You may remember my mention of this zesty and fresh fragrance in my discussion of our visit to Rome, Italy. For those who did not see it, you may read that here. I am embarrassed it took me so long to review it (chalk it up to too much activity since my return). Acqua di Parma Colonia Assoluta appropriately accompanied me through our few days in hot and humid Rome, for it was the only fragrance with me that was light enough to counteract the oppressive heat, crowds and noise. Testing the fragrance at home is an altogether different experience. I have only a few spritzes left in my sample vial so rather than needing a light diversion, I can simply enjoy its understated elegance and freshness.
With its goldenrod packaging contrasted with bold black print and their hand distilled essences, Acqua di Parma has come to represent prestige, class and elegance in the perfume world. The house is 100 years old and hails from Parma, Italy. During the early 20th Century, most perfumes in production were from Germany and were known for being characteristically strong. When Acqua Di Parma's first scent was released, it immediately developed a following that appreciated its "breath of fresh air" qualities, hallmarked by citrus fruits from the Mediterranean. During the 1930's and 1940's, Acqua di Parma gained a loyal following and had to strengthen its production capacity and distribution to meet the growing demands of the marketplace. Even so, it was not until the 1990's when three powerful men from the Italian luxury goods business decided to back the company enabling Acqua di Parma to truly became a worldwide phenomenon. Today, Acqua di Parma's products and fragrances are enjoyed by men and women desiring luxury personal products that exude elegance. In fact the brand recently opened a barber shop at the Yacht Club Milan. The fragrances are repeatedly featured in top fashion and beauty magazines, with the most popular being Iris Noble for women and Colonia for men and women.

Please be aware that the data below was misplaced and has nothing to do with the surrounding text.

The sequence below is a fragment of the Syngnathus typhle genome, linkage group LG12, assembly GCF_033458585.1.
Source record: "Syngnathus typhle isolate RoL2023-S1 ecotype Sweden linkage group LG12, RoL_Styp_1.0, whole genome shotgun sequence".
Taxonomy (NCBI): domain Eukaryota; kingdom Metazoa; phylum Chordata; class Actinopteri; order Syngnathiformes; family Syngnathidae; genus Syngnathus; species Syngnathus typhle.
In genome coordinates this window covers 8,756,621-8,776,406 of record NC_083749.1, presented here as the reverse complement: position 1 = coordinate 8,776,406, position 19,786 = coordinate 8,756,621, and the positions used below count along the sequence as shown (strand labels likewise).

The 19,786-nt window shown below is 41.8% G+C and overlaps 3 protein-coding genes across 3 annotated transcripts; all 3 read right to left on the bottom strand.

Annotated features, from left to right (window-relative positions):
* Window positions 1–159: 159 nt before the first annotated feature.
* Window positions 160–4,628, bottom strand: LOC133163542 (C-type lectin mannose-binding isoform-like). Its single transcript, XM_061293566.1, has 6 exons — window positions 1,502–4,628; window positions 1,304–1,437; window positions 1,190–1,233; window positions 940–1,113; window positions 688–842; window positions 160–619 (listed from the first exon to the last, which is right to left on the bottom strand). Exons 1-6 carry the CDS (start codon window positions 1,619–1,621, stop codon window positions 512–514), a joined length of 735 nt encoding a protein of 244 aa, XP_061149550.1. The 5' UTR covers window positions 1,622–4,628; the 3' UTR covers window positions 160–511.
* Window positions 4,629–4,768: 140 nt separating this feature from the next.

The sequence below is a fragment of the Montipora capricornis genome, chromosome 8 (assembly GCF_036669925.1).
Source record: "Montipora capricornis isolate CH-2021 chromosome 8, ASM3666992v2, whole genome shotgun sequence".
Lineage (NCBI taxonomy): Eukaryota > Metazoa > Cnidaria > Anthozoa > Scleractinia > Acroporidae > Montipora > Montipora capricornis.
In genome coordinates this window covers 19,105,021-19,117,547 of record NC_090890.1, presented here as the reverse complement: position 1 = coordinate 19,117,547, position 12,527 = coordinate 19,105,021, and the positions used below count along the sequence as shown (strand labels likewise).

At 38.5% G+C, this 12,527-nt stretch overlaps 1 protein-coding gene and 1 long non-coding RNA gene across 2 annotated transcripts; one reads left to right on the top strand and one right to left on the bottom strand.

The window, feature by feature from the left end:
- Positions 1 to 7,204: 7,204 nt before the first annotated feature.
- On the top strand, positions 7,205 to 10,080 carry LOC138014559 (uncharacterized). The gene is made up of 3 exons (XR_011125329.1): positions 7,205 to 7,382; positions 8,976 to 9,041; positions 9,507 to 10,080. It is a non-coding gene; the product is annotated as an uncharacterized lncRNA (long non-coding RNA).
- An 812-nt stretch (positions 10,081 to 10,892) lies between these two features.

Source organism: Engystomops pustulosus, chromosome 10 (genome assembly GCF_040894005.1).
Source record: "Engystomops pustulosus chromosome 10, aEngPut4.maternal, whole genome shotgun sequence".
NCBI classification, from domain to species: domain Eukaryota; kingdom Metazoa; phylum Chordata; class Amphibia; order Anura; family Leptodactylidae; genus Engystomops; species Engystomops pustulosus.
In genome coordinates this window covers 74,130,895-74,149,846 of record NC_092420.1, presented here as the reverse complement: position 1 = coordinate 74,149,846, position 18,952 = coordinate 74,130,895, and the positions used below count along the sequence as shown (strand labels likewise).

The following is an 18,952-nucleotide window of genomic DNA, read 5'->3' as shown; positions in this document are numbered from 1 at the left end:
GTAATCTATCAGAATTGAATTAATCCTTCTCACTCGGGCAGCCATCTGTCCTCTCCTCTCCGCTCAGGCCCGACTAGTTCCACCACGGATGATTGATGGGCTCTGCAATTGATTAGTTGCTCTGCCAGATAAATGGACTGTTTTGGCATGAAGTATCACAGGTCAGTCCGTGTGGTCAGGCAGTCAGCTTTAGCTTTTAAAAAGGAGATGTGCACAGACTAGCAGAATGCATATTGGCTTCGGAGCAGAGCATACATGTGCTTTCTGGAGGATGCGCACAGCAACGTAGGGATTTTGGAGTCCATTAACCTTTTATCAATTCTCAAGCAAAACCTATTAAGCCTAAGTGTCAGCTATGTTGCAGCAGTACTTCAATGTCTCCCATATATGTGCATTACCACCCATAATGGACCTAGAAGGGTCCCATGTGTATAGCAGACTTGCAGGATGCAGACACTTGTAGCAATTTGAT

Colonia Assoluta is a fresh take on the century-old Colonia, with more delicate notes added to modernize the scent. The notes include "Italian citrus freshness, spicy vibrations, floral radiant elegance and sensual white woods" according to the sample card. The "citrus freshness" includes bergamot, sweet orange, bitter orange and verbena. "Spicy vibrations" include cardamom, pink pepper and chili pepper (really?). And finally, "floral radiant elegance" includes jasmine, rose, ylang-ylang and wild orchid. It begins quite tart and fresh, as you would expect with all that citrus. In fact, it is so zesty to my nose that the aroma exudes masculinity. However, once the fragrance settles into the floral/spicy heart it becomes softer - counterintuitive to what you would expect with pepper and jasmine. The pink and chili pepper and floral notes are almost undetectable and serve only to augment the musky, woodsy undertones. Rather, the combination of varying notes unexpectedly morphs into a lavender-like skin scent for the majority of wear, a far cry from its citric beginning. Wearing this scent reminds me of a quick, brisk, cold shower followed by a leisurely walk in the park on a calm, spring day. I would not call Colonia Assoluta warm, but there is something remotely comforting about the fragrance. Yet, my sample vial is enough for me. Quite possibly that lack of warmth as well as my associations with it prevent me from becoming emotionally attached to the fragrance. For men and women who desire a refreshing and elegant scent for day or night, Colonia Assoluta should definitely be visited. My sensibilities are far more excited by the Blue Meditteraneo line that was just released by Acqua di Parma, especially Tuscan Cypress and Sicilian Almond. (More to come on those!)
Acqua di Parma Colonia Assoluta is available at Neiman Marcus and Sephora.com, in addition to other select boutiques. A 1.7 oz. Eau de Cologne spray is $71 and 3.4 oz. is $109.
History of the brand paraphrased from http://www.acquadiparma.com/.
Images of brand courtesy of http://www.perfumeriaurbieta.com/.